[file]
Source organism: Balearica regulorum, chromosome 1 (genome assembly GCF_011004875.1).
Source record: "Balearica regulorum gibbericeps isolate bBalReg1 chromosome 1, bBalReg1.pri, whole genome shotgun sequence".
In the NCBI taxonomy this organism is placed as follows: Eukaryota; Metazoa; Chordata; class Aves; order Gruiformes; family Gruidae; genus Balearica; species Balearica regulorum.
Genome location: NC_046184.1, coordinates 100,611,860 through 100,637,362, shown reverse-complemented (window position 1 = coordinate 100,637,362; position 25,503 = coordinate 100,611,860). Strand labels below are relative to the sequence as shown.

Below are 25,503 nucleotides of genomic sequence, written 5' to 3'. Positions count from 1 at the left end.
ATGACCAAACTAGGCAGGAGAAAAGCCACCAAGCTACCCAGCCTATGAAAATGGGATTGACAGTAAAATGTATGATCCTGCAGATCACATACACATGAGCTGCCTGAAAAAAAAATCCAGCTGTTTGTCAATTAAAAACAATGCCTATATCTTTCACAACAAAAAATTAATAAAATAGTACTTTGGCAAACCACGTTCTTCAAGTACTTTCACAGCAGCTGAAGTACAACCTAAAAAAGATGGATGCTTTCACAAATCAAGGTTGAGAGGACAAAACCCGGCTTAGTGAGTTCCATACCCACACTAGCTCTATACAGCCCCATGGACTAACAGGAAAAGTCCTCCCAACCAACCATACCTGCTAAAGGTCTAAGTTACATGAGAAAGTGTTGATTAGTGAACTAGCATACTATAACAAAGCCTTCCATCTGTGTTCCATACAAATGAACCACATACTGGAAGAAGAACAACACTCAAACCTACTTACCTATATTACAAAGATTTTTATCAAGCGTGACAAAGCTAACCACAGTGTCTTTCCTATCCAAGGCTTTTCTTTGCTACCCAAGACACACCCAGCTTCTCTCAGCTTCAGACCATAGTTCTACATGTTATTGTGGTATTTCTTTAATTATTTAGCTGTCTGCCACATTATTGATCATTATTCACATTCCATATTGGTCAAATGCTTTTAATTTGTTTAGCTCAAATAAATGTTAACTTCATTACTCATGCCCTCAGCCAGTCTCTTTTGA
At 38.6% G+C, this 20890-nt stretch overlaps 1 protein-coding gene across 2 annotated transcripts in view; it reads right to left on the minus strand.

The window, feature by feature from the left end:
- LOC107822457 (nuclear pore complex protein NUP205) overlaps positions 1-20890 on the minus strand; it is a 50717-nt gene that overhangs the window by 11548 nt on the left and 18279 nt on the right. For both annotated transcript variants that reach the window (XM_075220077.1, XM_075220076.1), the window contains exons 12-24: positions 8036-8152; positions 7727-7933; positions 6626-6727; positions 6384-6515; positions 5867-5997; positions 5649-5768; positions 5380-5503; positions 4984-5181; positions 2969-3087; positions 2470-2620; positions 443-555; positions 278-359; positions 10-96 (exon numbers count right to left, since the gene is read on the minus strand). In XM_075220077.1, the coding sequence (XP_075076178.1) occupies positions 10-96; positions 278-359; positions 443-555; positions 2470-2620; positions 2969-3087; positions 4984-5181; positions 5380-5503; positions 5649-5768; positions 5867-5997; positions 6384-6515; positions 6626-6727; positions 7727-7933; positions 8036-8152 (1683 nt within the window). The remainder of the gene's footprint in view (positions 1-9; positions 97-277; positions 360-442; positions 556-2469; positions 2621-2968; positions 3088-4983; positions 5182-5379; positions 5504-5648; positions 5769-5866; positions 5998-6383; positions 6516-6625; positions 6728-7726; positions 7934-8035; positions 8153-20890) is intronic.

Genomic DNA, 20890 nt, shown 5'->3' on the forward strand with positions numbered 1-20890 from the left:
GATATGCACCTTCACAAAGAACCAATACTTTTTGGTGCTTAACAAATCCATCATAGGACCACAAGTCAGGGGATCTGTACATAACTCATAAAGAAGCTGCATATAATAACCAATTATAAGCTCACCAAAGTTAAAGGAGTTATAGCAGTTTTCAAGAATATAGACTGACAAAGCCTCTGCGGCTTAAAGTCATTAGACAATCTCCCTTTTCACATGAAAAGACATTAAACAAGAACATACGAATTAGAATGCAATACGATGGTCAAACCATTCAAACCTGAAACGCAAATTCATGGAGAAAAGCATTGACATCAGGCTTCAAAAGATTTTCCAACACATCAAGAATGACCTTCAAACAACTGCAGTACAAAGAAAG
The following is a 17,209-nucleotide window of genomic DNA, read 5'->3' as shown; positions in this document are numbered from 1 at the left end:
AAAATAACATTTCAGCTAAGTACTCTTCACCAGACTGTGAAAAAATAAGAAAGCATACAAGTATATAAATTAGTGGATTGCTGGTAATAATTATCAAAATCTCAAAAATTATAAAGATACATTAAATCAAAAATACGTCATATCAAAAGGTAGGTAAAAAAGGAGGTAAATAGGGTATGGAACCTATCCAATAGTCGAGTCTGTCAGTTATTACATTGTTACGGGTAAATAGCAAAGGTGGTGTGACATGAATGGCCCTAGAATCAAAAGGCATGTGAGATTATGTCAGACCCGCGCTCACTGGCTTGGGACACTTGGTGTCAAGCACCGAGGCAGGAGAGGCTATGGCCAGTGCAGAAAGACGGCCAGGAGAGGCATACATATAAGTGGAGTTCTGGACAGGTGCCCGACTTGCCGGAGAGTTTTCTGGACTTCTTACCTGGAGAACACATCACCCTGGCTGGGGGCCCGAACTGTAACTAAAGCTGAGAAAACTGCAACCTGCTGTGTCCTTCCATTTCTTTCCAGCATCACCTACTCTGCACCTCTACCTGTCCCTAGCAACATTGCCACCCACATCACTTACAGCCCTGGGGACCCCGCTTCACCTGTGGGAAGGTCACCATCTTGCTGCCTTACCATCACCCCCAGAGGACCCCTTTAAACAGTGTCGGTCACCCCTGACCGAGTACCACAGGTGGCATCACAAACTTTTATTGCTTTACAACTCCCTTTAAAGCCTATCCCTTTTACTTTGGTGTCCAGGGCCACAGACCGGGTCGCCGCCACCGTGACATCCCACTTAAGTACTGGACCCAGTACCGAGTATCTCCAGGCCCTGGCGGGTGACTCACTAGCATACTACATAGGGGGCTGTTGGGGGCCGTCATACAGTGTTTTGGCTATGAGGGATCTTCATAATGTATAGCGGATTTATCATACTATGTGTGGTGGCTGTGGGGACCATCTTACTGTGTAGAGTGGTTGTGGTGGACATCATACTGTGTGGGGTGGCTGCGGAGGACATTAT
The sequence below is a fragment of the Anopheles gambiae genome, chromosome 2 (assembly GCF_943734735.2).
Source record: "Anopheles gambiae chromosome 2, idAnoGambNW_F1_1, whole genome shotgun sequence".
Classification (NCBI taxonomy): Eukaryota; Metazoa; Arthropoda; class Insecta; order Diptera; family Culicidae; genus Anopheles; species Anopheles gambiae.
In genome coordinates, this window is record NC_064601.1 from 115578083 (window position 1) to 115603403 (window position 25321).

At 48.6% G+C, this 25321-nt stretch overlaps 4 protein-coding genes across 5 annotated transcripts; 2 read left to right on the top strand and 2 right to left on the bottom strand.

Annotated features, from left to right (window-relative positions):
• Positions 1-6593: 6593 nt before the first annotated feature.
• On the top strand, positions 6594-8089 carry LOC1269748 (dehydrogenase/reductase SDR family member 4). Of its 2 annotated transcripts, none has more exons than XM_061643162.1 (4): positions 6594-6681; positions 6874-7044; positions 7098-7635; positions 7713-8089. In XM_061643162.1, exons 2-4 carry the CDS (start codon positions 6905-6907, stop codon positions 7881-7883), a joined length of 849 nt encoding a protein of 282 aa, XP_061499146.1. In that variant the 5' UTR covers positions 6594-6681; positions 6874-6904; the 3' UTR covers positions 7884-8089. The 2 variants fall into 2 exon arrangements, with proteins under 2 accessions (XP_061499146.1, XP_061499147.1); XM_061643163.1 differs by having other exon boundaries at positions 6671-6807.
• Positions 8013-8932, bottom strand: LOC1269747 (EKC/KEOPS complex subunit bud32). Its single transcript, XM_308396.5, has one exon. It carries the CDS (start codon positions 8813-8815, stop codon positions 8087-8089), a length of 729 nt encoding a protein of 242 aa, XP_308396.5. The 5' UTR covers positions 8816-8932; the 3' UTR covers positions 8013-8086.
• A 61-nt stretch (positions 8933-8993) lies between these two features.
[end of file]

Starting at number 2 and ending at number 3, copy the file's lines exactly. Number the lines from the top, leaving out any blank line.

Source record: "Balearica regulorum gibbericeps isolate bBalReg1 chromosome 1, bBalReg1.pri, whole genome shotgun sequence".
In the NCBI taxonomy this organism is placed as follows: Eukaryota; Metazoa; Chordata; class Aves; order Gruiformes; family Gruidae; genus Balearica; species Balearica regulorum.